Diversity seems to me to be a concept that is nearly always good, including when applied to education. So I have no principled objection to the idea that the roles played by lay governors, university managers and academics will be different at different institutions. It is, after all, nothing new. Our universities have such diverse histories that, to me, it seems odd even to entertain the idea that this is something we should worry about as a matter of principle. A single higher education system, yes; a monolith, no.

Steve Jones 005-1Dear Nick,

You’re right to say that not all academic disagreement is courteous. But my point was more that it usually takes place in public (in journals, on social media, and at conferences), whereas governance disagreement tends to take place behind closed doors. Decisions can then emerge from the Board that, from an academic perspective, seem not to be based on even-handed reasoning. It’s a bit like publishing a paper without the methods section.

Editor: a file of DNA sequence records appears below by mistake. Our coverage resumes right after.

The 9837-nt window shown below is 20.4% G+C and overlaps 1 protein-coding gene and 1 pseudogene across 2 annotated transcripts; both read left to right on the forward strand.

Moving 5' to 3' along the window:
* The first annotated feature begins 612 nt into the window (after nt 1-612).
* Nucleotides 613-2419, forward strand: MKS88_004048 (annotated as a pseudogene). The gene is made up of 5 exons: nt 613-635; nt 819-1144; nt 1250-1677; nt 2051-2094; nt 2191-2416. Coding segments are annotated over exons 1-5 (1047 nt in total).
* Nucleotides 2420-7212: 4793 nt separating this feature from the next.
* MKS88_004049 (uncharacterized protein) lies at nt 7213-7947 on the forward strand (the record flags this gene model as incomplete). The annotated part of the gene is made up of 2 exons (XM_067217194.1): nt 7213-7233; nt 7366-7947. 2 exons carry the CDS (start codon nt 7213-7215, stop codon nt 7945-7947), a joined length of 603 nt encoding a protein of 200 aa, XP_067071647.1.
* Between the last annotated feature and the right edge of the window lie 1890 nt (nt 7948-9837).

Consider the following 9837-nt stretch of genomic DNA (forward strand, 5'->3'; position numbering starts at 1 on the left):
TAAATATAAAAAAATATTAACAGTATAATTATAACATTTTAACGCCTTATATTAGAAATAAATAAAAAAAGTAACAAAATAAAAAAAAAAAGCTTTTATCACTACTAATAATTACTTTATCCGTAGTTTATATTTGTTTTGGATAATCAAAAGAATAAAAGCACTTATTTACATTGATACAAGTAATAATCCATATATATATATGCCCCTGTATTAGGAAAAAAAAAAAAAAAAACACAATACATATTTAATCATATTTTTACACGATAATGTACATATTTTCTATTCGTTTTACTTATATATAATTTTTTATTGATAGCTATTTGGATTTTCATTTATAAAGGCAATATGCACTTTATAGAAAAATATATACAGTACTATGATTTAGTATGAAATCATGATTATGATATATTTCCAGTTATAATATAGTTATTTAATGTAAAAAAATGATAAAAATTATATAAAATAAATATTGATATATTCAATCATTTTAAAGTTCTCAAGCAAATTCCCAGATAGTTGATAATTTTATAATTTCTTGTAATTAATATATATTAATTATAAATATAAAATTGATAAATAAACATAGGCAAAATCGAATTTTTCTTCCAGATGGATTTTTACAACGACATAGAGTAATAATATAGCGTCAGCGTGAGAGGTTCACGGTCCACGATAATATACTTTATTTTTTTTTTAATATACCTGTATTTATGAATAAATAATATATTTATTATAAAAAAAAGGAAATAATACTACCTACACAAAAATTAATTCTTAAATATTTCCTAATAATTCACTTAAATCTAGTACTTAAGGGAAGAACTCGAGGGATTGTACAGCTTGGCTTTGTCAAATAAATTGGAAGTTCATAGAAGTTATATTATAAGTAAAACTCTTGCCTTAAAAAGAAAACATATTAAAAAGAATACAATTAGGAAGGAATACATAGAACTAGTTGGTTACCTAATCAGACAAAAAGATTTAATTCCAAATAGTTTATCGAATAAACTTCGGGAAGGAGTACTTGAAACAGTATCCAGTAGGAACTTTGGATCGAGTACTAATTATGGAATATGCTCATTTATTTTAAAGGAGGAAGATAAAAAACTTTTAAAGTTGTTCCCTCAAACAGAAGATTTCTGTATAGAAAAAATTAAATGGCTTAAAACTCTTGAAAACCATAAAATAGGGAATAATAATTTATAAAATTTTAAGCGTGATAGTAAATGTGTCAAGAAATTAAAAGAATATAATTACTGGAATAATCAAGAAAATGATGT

Maybe where we disagree most is in terms of the extent to which academic involvement actually matters? Many university staff feel that the ‘comms’ are one-way and the ‘consultations’ insincere. To some extent, university governance is performed in a managed environment (more so than in schools, in my experience). I know that senior leadership teams can’t always operate in a democratic and open fashion, and that some choreography is occasionally necessary. But where two-way interaction is possible I think it’s important that it occurs as authentically as possible.